The most popular techno-fix for global warming is green energy. If energy companies would only deploy wind, hydro, solar, geothermal or nuclear, then emission-intensive fossil fuels will eventually disappear. But will that actually work?
A new study by Richard York of the University of Oregon shows that it isn’t that simple. Rather than displacing fossil fuels, green energy sources have proven to be mostly additive.
“Do alternative energy sources displace fossil fuels?” published this month in Nature Climate Change, discusses what happened when alternative energy sources were introduced in countries around the world, over the past fifty years.
Contrary to the accepted wisdom that new green energy replaces fossil-fuel use, York found that on average each unit of energy use from non-fossil-fuel sources displaced less than a quarter of a unit of energy use from fossil-fuel sources.
The picture is worse with electricity, where each new unit generated from green sources displaced less than one-tenth of a unit of fossil-fuel-generated electricity.
Based on all of the results presented above, the answer to the question presented in the title of this paper – do alternative energy sources displace fossil fuels? – is yes, but only very modestly. The common assumption that the expansion of production of alternative energy will suppress fossil-fuel energy production in equal proportion is clearly wrong.
Why don’t the new sources replace the old? York identifies two key reasons: the inertia of a huge existing fossil-fuel infrastructure, and the power and influence of the coal and oil corporations.
The failure of non-fossil energy sources to displace fossil ones is probably in part attributable to the established energy system where there is a lock-in to using fossil fuels as the base energy source because of their long-standing prevalence and existing infrastructure and to the political and economic power of the fossil-fuel industry.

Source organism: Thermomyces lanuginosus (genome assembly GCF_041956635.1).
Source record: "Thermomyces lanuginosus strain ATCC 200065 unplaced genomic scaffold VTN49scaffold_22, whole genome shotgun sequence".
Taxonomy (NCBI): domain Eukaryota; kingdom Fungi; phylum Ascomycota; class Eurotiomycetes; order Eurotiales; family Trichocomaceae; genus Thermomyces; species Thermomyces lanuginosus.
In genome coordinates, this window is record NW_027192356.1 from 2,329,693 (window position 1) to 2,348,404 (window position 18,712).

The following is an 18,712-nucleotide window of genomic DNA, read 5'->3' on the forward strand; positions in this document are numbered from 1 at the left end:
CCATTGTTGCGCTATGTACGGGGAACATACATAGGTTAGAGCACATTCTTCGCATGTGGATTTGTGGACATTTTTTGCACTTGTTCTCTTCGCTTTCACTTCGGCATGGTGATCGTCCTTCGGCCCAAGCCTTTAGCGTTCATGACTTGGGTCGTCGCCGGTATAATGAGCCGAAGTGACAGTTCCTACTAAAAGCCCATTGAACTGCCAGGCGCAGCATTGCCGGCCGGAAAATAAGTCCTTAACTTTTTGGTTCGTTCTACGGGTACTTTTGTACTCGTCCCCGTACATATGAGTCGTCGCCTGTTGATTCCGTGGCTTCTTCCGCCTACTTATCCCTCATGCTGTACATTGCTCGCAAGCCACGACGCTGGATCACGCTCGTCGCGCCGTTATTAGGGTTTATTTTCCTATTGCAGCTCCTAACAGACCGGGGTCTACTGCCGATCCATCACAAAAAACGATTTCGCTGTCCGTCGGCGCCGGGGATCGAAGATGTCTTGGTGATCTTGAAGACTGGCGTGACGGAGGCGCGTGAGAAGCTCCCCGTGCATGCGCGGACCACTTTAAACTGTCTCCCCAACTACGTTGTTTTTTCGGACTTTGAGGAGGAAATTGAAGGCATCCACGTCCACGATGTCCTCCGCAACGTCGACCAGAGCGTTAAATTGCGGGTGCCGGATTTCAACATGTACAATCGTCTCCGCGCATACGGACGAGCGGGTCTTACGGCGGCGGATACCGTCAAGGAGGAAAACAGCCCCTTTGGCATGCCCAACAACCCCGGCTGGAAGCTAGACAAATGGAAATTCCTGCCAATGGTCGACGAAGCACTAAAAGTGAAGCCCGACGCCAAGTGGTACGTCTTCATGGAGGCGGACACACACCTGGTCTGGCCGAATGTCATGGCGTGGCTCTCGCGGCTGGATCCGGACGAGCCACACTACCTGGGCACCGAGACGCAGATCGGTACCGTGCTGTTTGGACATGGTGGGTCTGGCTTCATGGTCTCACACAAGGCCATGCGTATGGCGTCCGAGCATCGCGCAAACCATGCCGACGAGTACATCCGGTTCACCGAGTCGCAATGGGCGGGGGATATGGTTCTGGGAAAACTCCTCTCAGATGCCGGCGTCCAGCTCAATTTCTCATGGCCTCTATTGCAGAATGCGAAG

In other words, eliminating fossil-fuel as an energy source is at least as much a social and political problem as a technical one.
Of course all societies need energy. So, obviously, if societies are to stop using fossil fuels they must have other energy sources. However, the results from the analyses presented here indicate that the shift away from fossil fuel does not happen inevitably with the expansion of non-fossil-fuel sources, or at least in the political and economic contexts that have been dominant over the past fifty years around the world….
The most effective strategy for curbing carbon emissions is likely to be one that aims to not only develop non-fossil energy sources, but also to find ways to alter political and economic contexts so that fossil-fuel energy is more easily displaced and to curtail the growth in energy consumption as much as possible.
A general implication of these findings is that polices aimed at addressing global climate change should not focus principally on developing technological fixes, but should also take into account human behaviour in the context of political, economic and social systems.
The evidence shows that simply introducing green energy isn’t enough: the introduction must be accompanied by “explicit policies aimed at reducing carbon emissions.”
The article is published in a scientific journal, where political and social conclusions can only be expressed in muted form. But Richard York’s research and conclusions reinforce the argument that he and his co-authors (John Bellamy Foster and Brett Clark) made more explicitly in their recent book, The Ecological Rift: Capitalism’s War on the Planet.
We are confronting the question of a terminal crisis, threatening most life on the planet, civilization, and the very existence of future generations. … attempts to solve this through technological fixes, market magic, and the idea of a ‘sustainable capitalism’ are mere forms of ecological denial, since they ignore the inherent destructiveness of the current system of unsustainable development – capitalism.
This article originally appeared on ClimateandCapitalism.com.